London's Pulse: Medical Officer of Health reports 1848-1972

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Hackney 1882

[Report of the Medical Officer of Health for Hackney]

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into houses in this district is the defective manner in whioh
connections have been made between the traps and the drains. It
was a by no means uncommon practice for some builders,
where a pipe did not quite reach as far as the trap, to connect
the pipe and trap with brick work, which the rats displaced, and
then got into the houses. In several instances rats have worked
under a garden wall, and then under the foundation of the
adjoining house into the pantry, and thus afforded a passage
for sewer gas from one house to another. Rats have also made
their way into houses from the sewer, outside the pipe, in
consequence of the eye having been badly put in. I may
also mention as an instance of very bad drainage a large
house, where all the junctions were at right angles to the
main pipes, the pipe from the sink had not been picked up;
the waste pipes from the cistern and a wash basin came into an
unventilated soil pipe, and were not trapped ; the cesspool had
not been emptied when the drain pipes were laid down, and the
bend of the outlet was irregular. Considerable difficulty was
experienced in having every fault remedied, as the workmen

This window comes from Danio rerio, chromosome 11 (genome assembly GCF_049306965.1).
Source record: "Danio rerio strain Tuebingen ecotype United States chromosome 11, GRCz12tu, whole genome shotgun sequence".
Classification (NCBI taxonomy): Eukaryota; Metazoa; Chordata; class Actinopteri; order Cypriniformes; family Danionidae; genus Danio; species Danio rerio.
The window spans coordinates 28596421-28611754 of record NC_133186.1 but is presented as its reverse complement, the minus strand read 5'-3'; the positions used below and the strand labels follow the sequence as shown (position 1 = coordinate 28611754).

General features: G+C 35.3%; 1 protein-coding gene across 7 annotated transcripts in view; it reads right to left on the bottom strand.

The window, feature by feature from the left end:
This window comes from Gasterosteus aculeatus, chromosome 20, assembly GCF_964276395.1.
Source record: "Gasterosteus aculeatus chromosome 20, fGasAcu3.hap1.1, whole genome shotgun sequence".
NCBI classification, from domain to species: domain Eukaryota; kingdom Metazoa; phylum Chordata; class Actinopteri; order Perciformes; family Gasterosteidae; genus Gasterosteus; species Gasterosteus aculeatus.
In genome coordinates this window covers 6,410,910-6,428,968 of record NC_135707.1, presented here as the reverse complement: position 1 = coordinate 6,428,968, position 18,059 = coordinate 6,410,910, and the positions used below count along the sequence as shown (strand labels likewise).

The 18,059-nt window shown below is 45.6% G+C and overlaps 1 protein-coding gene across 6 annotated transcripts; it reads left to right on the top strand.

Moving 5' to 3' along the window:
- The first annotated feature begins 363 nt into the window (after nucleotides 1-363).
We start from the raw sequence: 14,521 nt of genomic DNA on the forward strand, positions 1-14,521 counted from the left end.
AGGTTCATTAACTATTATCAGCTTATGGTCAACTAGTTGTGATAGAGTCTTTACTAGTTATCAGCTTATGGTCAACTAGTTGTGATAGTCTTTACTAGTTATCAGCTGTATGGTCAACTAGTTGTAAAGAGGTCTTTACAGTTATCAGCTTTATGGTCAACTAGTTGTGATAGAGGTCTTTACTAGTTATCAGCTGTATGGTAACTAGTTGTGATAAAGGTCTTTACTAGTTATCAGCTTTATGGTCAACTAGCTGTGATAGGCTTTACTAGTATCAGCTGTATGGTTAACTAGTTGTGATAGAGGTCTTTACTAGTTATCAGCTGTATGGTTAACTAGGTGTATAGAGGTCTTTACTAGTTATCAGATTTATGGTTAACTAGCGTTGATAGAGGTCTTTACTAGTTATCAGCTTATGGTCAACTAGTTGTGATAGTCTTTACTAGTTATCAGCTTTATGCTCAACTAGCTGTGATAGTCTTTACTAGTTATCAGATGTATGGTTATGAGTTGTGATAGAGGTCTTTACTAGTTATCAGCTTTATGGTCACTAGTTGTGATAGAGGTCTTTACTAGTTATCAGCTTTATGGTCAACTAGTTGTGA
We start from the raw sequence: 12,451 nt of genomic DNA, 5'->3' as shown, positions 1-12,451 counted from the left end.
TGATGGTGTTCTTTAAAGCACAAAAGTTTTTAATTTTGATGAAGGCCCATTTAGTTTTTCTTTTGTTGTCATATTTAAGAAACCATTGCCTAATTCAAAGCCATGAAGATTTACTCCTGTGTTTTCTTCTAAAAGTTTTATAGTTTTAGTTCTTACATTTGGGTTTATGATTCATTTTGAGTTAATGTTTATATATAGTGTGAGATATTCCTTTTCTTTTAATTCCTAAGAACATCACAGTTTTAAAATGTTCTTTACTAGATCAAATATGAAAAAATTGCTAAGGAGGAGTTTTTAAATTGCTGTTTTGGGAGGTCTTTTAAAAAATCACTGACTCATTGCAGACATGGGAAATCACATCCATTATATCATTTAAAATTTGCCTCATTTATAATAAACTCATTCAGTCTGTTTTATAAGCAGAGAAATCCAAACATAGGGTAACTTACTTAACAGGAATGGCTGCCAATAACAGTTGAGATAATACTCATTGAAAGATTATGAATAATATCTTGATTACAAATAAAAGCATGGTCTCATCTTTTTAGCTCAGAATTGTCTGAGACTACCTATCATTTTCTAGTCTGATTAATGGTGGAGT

covered the pipes over without doing the work properly, and
it was only by having them stripped again, and relaid, that the
drainage was carried out efficiently. One of the Inspectors
visited the premises more than a dozen times, and I accompanied
him on two occasions.
The means of drainage and water supply of the houses
have been carefully examined in every house where infectious
diseases appeared during the year, and all the defects found
have been remedied. In almost every instance where diphtheria
or typhoid fever occurred, the drainage or water supply
arrangements were more or less defective, consisting chiefly of
the presence of bell traps instead of efficient traps, and of
direct communications between the sinks or the rain-water
pipes and the house drains. In abating these nuisances the
rain-water pipes are not invariably cut off from the house
drains, but only in those instances where the hopper heads
are near the windows.

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